Millennials will work in industries with more fluidity and office spaces more like "congregation[s] for creativity and innovation," Linda Sharkey, a consultant on the rapidly evolving workforce, told International Business Times. Above, Zander Dejah (second from the left), 25, who works as a Virtual Reality engineer, Nick Olszowy (C), 25, a software engineer and Andrew Bresee, 26, a software engineer, all residents of The Negev tech house, were photographed using their electronics during a Sunday "family" dinner in San Francisco, Oct. 30, 2016 Reuters

The meaning of “work” is changing, and with life expectancies growing, the gig economy taking hold and artificial intelligence taking plenty of people’s jobs, millennials will have careers that are worlds away from those of their forebears, says Dr. Linda Sharkey, CEO of Tomlin Sharkey and Associates and a founding member of Marshall Goldsmith Group.

Sharkey is the author of “The Future-Proof Workplace: Six Strategies to Accelerate Talent Development, Reshape Your Culture and Succeed with Purpose,” co-written with Morag Barrett, the chief executive of the business management consultancy SkyeTeam. She talked to International Business Times about the prospects for 21st-century careers, the falling value of a four-year degree and the idea that a robot might be conducting this sort of question-and-answer article in the not-so-far-away future.

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This interview has been edited and condensed for clarity.

One issue you touch on in your book is your expectation that retirement will cease to be a 21st century phenomenon, and that today’s young workers are more likely to take sabbaticals than end their careers by their late sixties. Is this something you think will be born of choice — a desire to work longer — or a consequence of the unsustainability of Social Security as generations live longer and have fewer children?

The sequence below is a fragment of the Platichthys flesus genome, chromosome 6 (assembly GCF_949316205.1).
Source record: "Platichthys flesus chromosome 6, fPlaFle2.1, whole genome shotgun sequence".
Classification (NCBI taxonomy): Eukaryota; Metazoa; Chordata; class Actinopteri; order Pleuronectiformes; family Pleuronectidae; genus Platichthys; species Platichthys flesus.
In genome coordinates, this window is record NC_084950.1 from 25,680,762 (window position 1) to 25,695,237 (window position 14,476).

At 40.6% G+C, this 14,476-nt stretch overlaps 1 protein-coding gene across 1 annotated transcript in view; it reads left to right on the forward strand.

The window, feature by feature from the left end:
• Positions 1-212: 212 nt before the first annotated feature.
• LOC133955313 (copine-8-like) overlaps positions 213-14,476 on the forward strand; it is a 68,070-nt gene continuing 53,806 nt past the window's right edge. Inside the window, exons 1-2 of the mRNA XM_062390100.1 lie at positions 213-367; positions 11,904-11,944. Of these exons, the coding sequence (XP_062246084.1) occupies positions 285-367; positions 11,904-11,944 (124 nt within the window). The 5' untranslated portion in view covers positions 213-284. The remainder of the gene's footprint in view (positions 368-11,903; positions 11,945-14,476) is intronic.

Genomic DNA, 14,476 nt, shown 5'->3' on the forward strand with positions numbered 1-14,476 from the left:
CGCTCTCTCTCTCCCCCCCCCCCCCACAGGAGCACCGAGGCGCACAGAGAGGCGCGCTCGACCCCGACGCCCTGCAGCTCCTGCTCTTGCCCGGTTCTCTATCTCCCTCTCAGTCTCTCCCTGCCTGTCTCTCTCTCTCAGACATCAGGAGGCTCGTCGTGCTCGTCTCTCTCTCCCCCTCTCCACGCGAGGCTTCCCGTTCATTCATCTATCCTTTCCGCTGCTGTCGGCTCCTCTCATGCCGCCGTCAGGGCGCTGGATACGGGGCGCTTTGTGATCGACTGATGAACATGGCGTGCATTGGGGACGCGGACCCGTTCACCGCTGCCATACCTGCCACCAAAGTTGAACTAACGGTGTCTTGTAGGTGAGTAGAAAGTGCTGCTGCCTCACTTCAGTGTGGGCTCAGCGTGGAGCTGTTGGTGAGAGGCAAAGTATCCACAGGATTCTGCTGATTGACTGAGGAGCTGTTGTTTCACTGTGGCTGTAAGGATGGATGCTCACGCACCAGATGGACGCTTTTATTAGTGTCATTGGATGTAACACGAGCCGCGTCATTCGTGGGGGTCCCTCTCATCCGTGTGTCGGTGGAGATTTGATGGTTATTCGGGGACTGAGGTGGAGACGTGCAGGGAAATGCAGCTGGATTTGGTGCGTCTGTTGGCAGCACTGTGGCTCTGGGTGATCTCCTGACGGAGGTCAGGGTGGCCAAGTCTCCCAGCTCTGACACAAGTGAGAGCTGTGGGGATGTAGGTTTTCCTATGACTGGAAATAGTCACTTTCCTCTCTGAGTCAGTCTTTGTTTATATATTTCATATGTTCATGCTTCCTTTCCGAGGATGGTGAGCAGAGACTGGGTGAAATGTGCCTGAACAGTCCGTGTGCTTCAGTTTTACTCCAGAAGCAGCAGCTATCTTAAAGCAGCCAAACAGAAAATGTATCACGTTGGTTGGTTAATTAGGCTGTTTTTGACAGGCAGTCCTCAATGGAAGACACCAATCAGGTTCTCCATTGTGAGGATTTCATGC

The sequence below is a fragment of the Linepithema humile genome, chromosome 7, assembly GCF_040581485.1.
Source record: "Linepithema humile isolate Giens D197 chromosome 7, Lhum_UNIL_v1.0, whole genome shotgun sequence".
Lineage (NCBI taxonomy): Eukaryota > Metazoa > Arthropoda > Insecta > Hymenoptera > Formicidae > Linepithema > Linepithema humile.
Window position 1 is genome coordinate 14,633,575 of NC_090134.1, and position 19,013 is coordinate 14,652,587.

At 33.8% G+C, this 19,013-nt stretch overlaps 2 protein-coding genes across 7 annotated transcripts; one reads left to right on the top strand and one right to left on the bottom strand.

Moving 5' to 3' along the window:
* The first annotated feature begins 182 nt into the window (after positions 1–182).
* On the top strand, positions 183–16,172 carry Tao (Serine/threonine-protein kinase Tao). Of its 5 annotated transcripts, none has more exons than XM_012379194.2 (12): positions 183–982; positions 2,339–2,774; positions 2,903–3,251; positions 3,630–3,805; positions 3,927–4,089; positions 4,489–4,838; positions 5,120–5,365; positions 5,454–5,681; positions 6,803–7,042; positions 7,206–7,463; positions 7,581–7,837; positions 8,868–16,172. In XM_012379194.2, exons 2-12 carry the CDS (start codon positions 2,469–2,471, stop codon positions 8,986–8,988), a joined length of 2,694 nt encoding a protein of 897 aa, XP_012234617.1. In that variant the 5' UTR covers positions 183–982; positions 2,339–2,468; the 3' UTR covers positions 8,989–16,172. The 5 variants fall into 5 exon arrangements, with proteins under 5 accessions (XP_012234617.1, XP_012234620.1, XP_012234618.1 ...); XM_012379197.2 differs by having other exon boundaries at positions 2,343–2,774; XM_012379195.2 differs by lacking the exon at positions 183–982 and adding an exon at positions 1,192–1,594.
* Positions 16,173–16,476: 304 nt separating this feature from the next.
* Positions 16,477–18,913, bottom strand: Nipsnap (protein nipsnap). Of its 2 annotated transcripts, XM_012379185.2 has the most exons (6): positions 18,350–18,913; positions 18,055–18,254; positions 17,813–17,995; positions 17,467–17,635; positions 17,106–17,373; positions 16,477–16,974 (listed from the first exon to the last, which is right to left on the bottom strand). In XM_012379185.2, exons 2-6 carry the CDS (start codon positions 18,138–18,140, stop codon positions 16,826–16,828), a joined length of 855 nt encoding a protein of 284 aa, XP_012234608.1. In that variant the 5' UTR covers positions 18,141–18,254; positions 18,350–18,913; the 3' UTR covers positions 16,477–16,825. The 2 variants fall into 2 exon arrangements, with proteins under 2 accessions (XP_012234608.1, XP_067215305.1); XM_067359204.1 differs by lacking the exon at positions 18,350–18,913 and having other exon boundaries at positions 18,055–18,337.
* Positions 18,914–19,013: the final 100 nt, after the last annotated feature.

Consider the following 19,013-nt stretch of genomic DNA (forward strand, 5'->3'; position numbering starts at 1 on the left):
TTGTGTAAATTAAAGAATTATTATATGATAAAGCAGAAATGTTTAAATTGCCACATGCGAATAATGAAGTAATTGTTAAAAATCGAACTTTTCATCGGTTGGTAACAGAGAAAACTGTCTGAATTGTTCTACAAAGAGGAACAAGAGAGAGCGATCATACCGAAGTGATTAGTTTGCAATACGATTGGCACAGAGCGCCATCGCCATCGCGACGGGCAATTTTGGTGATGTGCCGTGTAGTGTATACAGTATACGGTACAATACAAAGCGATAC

No, I don’t think it has anything to do with Social Security not being sustainable anymore, and I can’t imagine that it won’t be for a good, long period of time. I think it’s more that millennials are going to live longer, they are better educated, they have better health, obviously, they have more choices, and they’re not constrained with the same paradigms that we had in the 20th century. They don’t necessarily view a job as a 9-to-5, or a 10-to-8, or whatever it is, and they don’t necessarily view themselves as having one employer and going to the same corporation day in and day out.

I think they’re more interested in working on interesting projects and having exciting things to do, and I think, frankly, you’re seeing this trend now. You have a lot of people who are retiring at 60, 65, and going on to other careers. I myself have had five careers. My co-author’s had five or six different careers and I moved on from different circumstances and took a year of sabbatical myself to write another book, and I think you’re going to see more and more of that kind of trend. And I think you’re going to see it more as a result of changing perspectives about work.

Do you think the gig economy will play a large role in defining work for younger generations as they age?

Absolutely, because somebody can be working in a gig at Hewlett-Packard, let’s say… or Uber. People have gigs through Fiverr… you make a lot of money, and you jump back on.